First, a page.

Native Fish Conservation Areas (NFCA)
Native Diversity - Healthy Habitat - Sustainable Management
Four critical elements need to be met within a NFCA
Maintain processes that create habitat complexity, diversity, and connectivity;
Nurture all of the life history stages of the fishes being protected;
Include a large enough watershed to provide long-term persistence of native fish populations; and
Provide management that is sustainable over time.
(Jack E. Williams et al, Fisheries, Vol. 36, No. 6, June 2011, www.fisheries.org)
Native Fish Conservation Areas
Conservation organizations are identifying networks of protected watersheds to address fish conservation needs in river basins nationwide. From 2004 – 2014, federal and state organizations in the Southeastern United States have successfully implemented 126 fish habitat protection, restoration, and enhancement projects. These projects restored fish habitats in 480 km of rivers, restored or protected 3,900 ha of riparian and upland habitats in priority watersheds, and removed or redesigned 7 dams or other instream barriers, restoring fish passage in 68 km of rivers. These investments primarily centered on restoring and preserving natural watershed conditions (e.g., natural land cover, natural patterns in instream flows) and related physical processes (e.g., groundwater recharge and spring flows, watershed connectivity, and sediment transport) that in turn influence the condition of fish habitats and the ability of native fish populations to persist.
Critically important to the success of these regionally-focused conservation partnerships has been the ability to facilitate communication and cooperative planning among local, state and federal natural resources management agencies, non-governmental organizations, and other stakeholders. This collaborative planning allows for identification of shared geographic (e.g., ecoregions, watersheds) and thematic (e.g., water quality, watershed connectivity, focal species) priorities and supports strategic investments and leveraging of available technical and financial resources, often allowing for significant expansion of the scope and scale of local conservation projects (e.g., extent of watershed restored and inclusion of project-based monitoring or applied research necessary to evaluate and improve restoration designs).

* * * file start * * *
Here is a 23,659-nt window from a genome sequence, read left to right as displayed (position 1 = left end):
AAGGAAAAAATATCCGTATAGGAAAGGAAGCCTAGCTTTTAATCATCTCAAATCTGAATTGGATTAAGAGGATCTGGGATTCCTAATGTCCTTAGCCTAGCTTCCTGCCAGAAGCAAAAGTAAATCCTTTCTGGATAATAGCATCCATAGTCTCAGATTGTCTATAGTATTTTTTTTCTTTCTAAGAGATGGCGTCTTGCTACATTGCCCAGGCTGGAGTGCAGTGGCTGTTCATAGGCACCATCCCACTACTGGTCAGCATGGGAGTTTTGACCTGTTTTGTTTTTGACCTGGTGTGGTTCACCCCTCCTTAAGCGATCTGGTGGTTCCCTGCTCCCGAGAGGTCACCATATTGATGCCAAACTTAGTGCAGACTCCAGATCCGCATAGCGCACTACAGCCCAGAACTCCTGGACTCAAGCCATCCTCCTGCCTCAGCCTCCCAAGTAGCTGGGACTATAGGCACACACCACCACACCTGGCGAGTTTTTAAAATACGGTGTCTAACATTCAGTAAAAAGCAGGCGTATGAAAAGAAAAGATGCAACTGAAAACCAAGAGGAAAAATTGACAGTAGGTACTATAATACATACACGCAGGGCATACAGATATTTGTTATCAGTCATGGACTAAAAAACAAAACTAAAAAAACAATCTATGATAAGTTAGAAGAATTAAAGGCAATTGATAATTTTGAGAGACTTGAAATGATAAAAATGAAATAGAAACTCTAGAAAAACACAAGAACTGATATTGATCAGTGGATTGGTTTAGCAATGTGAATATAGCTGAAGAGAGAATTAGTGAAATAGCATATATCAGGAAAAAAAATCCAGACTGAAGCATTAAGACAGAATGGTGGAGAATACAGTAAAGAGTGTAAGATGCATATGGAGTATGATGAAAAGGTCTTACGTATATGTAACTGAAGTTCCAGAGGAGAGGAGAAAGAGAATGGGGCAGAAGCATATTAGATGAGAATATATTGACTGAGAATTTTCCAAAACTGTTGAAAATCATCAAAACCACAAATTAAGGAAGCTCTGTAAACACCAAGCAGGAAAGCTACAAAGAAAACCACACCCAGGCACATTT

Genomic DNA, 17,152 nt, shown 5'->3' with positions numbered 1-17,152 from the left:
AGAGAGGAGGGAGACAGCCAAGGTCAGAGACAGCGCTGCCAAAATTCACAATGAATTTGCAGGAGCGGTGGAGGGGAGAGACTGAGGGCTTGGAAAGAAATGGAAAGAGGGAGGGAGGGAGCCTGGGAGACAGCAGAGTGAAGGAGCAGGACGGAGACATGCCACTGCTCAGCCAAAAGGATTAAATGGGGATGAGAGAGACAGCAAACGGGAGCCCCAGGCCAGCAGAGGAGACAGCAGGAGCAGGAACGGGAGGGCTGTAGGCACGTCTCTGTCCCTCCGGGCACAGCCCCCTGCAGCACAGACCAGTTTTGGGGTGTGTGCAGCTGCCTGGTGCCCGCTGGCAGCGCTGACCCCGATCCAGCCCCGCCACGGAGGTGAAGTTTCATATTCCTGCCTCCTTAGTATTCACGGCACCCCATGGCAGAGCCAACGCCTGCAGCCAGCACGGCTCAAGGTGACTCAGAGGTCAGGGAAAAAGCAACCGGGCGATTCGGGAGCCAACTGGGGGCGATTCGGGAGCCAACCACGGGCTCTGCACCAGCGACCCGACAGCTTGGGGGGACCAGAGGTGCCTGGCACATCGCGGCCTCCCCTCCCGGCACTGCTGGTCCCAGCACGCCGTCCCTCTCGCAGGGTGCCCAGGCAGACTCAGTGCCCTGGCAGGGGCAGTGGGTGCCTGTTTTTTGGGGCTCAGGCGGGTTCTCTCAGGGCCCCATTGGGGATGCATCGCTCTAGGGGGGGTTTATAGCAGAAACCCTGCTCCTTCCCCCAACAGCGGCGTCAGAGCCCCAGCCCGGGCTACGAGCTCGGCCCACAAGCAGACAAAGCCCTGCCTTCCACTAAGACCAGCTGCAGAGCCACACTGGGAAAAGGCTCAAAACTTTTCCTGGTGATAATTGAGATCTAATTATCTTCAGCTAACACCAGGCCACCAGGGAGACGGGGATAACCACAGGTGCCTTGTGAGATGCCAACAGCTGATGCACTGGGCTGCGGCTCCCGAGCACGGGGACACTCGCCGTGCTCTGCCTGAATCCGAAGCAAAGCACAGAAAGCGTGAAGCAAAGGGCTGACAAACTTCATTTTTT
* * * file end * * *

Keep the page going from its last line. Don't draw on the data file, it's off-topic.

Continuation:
Groups like Texas Parks and Wildlife Department, along with academic and federal partners, have implemented several successful case studies in multi-jurisdictional, watershed-scale conservation planning and delivery that have demonstrated holistic, integrated, and multi-species approaches to conservation of aquatic resources (Birdsong et al. 2015, Garrett et al. 2015). These case studies highlight the value of a watershed-based approach in assembling and integrating interdisciplinary perspectives and expertise (e.g., aquatic biology, terrestrial ecology, fluvial geomorphology, public policy, fundraising, advocacy) and in integrating formerly disjunct planning efforts such as state-based conservation planning activities that may only consider the portion of a multi-jurisdictional watershed or species range contained within that state. As conservation organizations and stakeholders expand this watershed-scale approach to other watersheds of the Great Plains, assessments and decision support tools are needed that help prioritize watersheds based on value in preservation of regional fish diversity and that help facilitate multi-species, watershed-scale conservation planning and delivery.